There are still days I can hear the waves lapping against the shore in my sleep.

I spent the first eighteen years of my life living 1.6 miles from the Atlantic Ocean in a small New Jersey beach town.

In the mornings, especially before a storm, the air always carried the crisp, fresh scent of salt water and seaweed with it, and everything seemed to have the faint aftertaste of zinc oxide.

From nights spent wasting our allowances at Jenks boardwalk, to sneaking into local bars from Belmar to Seaside, “Shore Kids” grew up leaving a trail of powdery white sand behind them.


With over 130 miles of coastline, the Shore was more of a religion than a physical destination to those who grew up in the Garden State.

From a young age, we were all born into a vacation-style life – bred with a blinding love for New Jersey.

It wasn’t until I moved out of state for college that I began to understand that most places in the world didn’t share my affinity for Jersey.

From MTV’s Jersey Shore to the Soprano’s, years of (poorly reflective) television shows birthed the “Dirty Jerz” image that has followed me every day since leaving home.

Truth is, most people who didn’t grow up here see it in one of two ways:

  1. They’re driving through it on the Turnpike or Parkway – a major artery for people going up or down the coast. No matter which state you drive through, major highways are surrounded by truck stops, gas stations, rest stops and are rarely beautiful. For people passing through the state (that’s all they see. Just endless miles of concrete and asphalt stretching ahead of them, the not-so-faint stench of gasoline and littered roadways clogging their pores.
  2. They see something like Jersey Shore and think it’s an accurate representation of New Jersians. Orange-colored, sex-craved “guidos” screaming about pork roll, our hair and getting our nails done.

I won’t sit here and claim that I come from the most magical place on earth. New Jersey and its inhabitants don’t come without their own faults. As the most densely populated state in the union, our streets are overcrowded, our tempers run high, and our mouths run often.

Coming to Maryland, I’ve hesitated to introduce myself as a “Jersey Girl” to strangers.

Not because I’m ashamed.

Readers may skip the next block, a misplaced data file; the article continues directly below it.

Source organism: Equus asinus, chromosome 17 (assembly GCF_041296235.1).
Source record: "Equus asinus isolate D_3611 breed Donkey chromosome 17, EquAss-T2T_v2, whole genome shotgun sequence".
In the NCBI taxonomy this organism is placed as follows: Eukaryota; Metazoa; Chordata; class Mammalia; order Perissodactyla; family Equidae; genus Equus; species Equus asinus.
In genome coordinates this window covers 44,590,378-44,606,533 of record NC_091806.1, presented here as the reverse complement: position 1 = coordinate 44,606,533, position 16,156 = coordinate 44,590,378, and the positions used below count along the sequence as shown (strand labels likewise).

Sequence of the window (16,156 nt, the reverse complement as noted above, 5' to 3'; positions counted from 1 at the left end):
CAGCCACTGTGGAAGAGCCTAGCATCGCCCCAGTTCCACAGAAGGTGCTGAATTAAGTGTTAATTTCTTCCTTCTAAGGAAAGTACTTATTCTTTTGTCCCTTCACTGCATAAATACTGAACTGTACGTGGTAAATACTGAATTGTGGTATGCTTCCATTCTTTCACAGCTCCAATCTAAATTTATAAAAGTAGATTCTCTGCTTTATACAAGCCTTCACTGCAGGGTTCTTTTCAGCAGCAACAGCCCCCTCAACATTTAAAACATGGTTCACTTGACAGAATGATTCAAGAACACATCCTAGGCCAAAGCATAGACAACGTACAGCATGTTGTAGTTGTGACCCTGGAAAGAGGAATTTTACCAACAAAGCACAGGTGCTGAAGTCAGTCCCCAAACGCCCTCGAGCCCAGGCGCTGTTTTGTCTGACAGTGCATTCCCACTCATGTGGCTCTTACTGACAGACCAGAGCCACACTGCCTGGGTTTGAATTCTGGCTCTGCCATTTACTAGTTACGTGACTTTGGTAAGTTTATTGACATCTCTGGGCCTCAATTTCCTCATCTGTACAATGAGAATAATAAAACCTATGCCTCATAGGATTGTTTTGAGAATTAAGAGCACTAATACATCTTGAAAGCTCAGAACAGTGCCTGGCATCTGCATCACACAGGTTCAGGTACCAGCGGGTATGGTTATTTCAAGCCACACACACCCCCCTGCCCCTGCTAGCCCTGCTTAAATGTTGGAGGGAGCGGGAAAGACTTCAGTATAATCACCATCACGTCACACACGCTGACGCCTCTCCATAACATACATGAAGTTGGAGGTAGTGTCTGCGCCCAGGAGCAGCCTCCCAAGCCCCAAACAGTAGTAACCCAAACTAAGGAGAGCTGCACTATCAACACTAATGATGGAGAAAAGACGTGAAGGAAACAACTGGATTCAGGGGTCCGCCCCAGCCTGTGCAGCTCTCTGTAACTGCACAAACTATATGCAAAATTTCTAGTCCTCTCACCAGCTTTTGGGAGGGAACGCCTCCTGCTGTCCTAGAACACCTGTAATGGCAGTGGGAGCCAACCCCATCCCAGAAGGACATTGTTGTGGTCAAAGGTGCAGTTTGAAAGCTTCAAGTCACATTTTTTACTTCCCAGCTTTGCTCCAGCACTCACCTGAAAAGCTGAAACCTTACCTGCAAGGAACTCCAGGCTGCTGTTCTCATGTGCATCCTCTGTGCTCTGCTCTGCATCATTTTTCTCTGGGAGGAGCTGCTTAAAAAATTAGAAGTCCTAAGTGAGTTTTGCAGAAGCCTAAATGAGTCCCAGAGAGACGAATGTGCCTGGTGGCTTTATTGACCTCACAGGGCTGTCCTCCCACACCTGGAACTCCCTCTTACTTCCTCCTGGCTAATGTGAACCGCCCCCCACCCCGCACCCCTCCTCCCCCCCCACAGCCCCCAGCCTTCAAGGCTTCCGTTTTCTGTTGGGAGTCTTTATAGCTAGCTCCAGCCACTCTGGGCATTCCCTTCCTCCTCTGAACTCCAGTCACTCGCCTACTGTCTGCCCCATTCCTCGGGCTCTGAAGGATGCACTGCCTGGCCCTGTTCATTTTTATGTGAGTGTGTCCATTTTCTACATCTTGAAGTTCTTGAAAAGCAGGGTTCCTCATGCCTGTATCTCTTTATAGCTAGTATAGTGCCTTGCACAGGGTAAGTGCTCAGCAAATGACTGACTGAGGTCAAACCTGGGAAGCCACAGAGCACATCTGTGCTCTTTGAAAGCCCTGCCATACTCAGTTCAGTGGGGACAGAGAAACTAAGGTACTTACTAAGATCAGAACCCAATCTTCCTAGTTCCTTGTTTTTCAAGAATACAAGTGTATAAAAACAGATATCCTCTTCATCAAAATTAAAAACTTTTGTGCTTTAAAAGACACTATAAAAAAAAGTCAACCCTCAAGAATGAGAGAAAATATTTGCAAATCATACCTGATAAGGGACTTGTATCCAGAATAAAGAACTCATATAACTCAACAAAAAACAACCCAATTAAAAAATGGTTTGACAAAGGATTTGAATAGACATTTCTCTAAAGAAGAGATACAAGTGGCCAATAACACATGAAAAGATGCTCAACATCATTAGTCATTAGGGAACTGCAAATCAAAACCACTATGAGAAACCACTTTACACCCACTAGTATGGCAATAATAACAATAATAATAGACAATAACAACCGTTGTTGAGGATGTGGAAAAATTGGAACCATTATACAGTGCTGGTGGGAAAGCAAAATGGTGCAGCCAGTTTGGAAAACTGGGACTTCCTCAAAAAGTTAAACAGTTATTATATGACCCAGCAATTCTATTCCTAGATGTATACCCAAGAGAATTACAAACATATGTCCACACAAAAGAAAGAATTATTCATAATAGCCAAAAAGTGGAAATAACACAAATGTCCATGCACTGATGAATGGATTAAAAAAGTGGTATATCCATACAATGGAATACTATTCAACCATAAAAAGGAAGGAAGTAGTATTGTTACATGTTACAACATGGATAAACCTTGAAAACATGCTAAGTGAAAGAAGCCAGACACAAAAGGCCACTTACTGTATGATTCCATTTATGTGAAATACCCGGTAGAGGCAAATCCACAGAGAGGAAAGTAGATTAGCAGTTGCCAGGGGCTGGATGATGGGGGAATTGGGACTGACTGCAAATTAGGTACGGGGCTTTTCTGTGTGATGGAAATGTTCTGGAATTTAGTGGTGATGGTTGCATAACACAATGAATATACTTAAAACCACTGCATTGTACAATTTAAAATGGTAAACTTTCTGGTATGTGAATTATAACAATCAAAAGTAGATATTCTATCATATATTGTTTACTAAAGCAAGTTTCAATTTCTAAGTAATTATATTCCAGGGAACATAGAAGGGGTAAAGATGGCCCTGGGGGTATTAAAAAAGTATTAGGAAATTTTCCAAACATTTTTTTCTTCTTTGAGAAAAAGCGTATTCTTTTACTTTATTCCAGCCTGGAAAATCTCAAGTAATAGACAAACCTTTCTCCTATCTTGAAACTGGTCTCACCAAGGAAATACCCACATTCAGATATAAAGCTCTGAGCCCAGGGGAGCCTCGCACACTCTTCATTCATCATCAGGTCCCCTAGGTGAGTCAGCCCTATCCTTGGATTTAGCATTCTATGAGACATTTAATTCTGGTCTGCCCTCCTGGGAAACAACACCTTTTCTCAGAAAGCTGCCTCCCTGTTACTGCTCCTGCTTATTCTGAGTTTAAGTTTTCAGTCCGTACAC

It’s because I can’t stop myself from physically cringing at “Oh, you’re from the Dirty Jerz?” or “I’m sorry. They don’t call it the “Armpit of America” for nothing,” anymore.

Even some of my closest friends still like to take a jab at me sometimes because they know how heated it gets me.

It’s hard to share the beauty of New Jersey to those who have never spent enough time in the state to experience it.

This pint-sized state is packed with beautiful, hidden gems.

From  Passaic River Great Falls –  one of the largest waterfalls in the United States.

To Troy Meadows –  a breathtaking freshwater marsh that covers 3,100 acre.

To the stunning architecture and character you can find in Asbury Park…

TGWW Asbury Park

TGWW Asbury Park

To endless miles of costal beauty…

TGWW Belmar Beach

New Jersey has everything from breathtaking cityscapes, to miles of farmland and breathtaking mountains views.

We’ve produced greats like Yogi Berra, Bruce Springsteen, Junot Diaz and Meryl Streep.

And carry titles like “unsung hero of American eating,” for our 24-hour diners and for never failing to celebrate food in any way we can…

NJ Food Festivals I’m Headed to in 2017:

From our saltwater taffy, to dancing with lady luck in Atlantic City, to the seemingly endless beauty of the pine barrens, the Garden State is an unrecognized travel destination smothered in bad stigma and PR.

Truth is, New Jersey is a resilient, strong-willed place with distinct character which isn’t for everyone.

But even after jet-setting to different parts of the world, my home state is still an emotional anchor in my life – and one of the most beautiful places I’ve ever seen.

So next time you want to plan a weekend getaway or summer vacation, make sure to think twice before writing off this hidden gem.

Until Next Time,